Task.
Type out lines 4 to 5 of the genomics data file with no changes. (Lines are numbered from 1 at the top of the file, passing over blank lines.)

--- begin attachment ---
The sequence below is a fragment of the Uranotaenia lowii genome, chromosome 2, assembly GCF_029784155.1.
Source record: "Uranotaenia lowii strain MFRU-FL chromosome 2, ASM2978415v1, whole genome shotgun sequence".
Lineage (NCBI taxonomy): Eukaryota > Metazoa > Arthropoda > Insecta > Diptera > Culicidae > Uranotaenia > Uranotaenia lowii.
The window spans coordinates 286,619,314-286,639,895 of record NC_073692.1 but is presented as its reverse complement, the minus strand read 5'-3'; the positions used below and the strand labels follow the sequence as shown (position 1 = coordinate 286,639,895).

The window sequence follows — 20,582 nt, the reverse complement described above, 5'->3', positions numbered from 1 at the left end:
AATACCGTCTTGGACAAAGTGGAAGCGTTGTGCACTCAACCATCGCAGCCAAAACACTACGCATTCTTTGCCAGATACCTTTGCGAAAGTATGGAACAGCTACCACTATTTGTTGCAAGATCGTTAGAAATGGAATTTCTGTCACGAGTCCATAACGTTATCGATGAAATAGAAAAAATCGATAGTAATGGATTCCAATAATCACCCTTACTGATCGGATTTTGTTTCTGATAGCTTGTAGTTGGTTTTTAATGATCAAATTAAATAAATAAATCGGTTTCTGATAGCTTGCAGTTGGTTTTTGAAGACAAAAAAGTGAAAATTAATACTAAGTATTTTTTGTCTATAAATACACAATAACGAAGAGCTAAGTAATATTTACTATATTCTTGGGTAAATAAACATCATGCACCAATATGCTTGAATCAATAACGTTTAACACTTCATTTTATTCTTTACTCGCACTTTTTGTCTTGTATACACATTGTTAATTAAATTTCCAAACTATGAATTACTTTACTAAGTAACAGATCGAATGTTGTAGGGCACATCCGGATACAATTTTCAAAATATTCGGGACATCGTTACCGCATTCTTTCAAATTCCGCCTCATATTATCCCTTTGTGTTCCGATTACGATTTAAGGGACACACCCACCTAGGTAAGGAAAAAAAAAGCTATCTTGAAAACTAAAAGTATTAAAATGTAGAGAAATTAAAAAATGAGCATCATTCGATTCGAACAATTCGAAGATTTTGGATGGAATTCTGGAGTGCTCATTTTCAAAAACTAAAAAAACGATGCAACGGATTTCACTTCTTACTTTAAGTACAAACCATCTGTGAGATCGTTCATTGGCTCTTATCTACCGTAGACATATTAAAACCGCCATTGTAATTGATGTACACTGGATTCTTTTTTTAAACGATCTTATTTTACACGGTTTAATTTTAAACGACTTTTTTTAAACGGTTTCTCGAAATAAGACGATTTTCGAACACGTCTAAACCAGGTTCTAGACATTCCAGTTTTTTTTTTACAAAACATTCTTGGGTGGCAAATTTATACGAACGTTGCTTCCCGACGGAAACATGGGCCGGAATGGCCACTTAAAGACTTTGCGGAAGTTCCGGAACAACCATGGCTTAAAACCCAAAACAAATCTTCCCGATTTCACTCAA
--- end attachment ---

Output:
The window spans coordinates 286,619,314-286,639,895 of record NC_073692.1 but is presented as its reverse complement, the minus strand read 5'-3'; the positions used below and the strand labels follow the sequence as shown (position 1 = coordinate 286,639,895).

The window sequence follows — 20,582 nt, the reverse complement described above, 5'->3', positions numbered from 1 at the left end: